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From Murrow’s Boys to One Man Bands: War Reporting at CBS

I saw the news item like most of you probably did: CBS News Hires Digital Journalist to be Based in Afghanistan. Yup.

CBS' Mandy Clark

CBS' Mandy Clark

Who says the networks are shying away from covering highly important yet massively dangerous overseas stories?  Not CBS, snatching up former Voice of America VJ Mandy Clark, handing her a camera and a laptop (and hopefully battle armor) and sending her off into the poppy fields to see what the Taliban and al Qaeda are up to.

Maybe you had the reaction I did:  seriously?

CBS News Senior Vice President Paul Friedman said in a release on the hire:  “Mandy is intrepid and her wealth of experience reporting from the Middle East, Central Asia and elsewhere and her adroit use of technology, make her a terrific addition.”  Hmm.  If you’ve read CBS News correspondent Kimberly Dozier’s gripping book about the Iraqi bombing that took the life of her two-man crew and nearly killed her, you know that in a war zone, even the most routine walk and talks surrounded by the toughest, heavily armed American soldiers is sometimes no guarantee you’ll live to file your story.  Dozier and her crew debated the safety of every assignment and argued pros and cons.  Dozier’s in-country producer was a key player in raising alarm bells when the crew didn’t report in as expected, ultimately involving CBS brass in New York immediately and leading to Dozier’s air evacuation to a hospital where doctors are credited with saving her life.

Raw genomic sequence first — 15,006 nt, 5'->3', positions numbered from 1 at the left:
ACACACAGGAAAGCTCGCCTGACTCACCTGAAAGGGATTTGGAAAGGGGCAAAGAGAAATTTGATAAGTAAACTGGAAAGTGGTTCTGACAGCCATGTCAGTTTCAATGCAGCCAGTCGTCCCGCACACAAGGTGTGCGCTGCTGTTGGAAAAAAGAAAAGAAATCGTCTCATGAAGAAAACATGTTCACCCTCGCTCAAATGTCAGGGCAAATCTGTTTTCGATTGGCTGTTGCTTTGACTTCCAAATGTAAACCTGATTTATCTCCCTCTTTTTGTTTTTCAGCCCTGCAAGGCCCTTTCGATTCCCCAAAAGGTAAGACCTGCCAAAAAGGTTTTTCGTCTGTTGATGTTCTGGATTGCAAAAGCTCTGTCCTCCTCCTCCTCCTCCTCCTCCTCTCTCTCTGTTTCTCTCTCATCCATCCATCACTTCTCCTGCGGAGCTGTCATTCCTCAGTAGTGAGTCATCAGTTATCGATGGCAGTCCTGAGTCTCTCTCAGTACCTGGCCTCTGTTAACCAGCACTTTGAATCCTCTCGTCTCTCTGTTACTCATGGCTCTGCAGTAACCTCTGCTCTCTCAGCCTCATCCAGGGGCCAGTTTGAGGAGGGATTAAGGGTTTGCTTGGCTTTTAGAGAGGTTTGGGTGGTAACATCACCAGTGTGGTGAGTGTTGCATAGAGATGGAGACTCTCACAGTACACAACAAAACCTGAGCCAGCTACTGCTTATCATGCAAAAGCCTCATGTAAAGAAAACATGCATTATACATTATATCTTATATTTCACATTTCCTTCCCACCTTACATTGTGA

CBS' Kimberly Dozier After Bombing

CBS' Kimberly Dozier After Bombing

It makes me think about the levels of protection a one-man-band doesn’t have in a place like Afghanistan–even something as simple as a second (or third) set of eyes to watch the horizon for a fast-approaching Toyota in the sand while shooting video of something the Taliban might prefer not make air on Katie Couric’s newscast.